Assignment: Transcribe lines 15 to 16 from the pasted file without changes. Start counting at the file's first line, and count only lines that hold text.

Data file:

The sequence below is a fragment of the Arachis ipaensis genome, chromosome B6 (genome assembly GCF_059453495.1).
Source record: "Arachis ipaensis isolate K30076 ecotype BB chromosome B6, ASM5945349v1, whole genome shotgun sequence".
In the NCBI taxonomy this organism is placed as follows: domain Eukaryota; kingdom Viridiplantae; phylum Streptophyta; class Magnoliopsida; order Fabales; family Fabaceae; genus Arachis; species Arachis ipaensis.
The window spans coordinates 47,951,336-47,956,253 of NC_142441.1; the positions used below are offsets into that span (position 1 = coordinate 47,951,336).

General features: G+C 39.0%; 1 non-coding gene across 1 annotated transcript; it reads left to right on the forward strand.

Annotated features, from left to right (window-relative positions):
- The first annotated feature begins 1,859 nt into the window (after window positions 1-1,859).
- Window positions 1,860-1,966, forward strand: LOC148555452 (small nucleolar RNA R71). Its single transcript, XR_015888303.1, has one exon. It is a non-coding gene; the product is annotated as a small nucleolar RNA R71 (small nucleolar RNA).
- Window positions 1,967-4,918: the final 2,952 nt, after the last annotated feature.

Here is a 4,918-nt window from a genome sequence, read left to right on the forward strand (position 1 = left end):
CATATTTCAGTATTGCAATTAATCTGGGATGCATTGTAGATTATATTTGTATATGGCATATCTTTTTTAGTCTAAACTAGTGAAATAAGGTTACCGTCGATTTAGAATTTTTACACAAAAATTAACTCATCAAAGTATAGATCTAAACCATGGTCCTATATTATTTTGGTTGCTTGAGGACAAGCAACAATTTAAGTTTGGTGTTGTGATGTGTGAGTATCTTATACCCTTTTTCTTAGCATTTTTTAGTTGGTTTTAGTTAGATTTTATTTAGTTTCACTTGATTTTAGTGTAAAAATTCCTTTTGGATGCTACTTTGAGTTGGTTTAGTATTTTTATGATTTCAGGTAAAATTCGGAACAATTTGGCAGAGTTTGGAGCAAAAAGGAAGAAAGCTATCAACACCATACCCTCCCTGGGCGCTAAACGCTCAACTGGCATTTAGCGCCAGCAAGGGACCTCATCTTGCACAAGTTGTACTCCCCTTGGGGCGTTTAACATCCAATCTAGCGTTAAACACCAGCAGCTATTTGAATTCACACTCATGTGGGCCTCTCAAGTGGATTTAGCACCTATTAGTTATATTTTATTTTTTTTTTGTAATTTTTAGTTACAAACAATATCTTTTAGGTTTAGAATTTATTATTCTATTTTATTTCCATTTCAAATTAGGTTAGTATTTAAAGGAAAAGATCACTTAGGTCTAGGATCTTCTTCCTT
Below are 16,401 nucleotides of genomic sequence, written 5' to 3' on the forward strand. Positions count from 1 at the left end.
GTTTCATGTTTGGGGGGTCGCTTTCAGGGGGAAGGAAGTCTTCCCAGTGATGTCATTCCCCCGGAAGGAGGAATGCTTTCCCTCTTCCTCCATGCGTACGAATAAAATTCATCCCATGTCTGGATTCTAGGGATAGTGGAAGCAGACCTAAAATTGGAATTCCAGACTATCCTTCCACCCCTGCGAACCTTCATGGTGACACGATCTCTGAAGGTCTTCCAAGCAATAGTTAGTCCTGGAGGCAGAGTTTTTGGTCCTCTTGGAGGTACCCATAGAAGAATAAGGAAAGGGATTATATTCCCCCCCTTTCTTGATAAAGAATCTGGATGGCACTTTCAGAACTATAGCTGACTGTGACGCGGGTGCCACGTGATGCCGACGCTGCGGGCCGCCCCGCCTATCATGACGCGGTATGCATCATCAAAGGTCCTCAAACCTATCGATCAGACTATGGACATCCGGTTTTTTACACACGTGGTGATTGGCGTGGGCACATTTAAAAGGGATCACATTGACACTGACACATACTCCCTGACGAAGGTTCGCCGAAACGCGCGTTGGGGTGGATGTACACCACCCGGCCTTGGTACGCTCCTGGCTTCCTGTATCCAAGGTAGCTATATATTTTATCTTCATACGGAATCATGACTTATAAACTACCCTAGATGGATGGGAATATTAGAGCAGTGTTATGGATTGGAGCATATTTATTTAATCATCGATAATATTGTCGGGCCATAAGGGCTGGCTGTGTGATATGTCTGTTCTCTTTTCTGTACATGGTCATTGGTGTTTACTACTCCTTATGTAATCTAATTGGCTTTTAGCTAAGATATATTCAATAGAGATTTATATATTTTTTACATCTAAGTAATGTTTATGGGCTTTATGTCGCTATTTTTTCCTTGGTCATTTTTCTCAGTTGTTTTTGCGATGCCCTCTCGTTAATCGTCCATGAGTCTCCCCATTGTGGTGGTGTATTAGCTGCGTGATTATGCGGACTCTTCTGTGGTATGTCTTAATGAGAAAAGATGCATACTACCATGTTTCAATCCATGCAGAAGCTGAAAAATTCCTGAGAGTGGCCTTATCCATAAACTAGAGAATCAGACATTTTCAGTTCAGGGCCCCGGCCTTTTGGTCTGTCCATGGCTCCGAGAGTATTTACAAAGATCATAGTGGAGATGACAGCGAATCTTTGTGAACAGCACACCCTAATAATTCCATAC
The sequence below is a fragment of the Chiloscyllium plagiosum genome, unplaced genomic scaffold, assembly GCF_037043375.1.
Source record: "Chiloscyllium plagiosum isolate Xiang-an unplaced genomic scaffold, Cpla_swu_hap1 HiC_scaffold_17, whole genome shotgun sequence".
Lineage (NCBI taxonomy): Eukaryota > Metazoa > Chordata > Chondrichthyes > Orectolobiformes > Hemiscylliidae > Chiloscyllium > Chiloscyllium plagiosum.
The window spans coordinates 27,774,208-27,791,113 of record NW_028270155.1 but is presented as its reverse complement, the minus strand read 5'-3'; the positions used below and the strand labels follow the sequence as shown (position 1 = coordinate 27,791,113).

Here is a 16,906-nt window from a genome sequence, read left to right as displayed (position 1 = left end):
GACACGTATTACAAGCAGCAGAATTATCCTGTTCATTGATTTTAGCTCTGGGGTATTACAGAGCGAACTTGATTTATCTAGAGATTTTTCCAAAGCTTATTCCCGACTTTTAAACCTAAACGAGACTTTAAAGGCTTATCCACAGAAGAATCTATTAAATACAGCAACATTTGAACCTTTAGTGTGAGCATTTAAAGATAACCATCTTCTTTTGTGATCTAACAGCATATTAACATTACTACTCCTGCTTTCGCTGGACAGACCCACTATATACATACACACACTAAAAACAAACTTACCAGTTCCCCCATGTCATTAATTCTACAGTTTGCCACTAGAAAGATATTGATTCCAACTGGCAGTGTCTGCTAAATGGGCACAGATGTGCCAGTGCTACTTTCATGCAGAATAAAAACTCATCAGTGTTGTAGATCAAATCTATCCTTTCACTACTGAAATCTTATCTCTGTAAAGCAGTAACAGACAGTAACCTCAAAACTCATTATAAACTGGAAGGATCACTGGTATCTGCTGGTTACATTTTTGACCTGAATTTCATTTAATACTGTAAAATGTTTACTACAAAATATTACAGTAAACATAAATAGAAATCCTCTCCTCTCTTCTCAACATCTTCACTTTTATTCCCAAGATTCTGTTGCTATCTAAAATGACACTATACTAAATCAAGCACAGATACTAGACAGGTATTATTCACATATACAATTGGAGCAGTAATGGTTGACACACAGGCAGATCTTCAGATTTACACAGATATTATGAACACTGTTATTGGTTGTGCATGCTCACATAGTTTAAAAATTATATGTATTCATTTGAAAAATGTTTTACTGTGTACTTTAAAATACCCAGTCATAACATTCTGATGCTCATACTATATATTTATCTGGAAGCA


Source record: "Chiloscyllium plagiosum isolate Xiang-an unplaced genomic scaffold, Cpla_swu_hap1 HiC_scaffold_17, whole genome shotgun sequence".
Lineage (NCBI taxonomy): Eukaryota > Metazoa > Chordata > Chondrichthyes > Orectolobiformes > Hemiscylliidae > Chiloscyllium > Chiloscyllium plagiosum.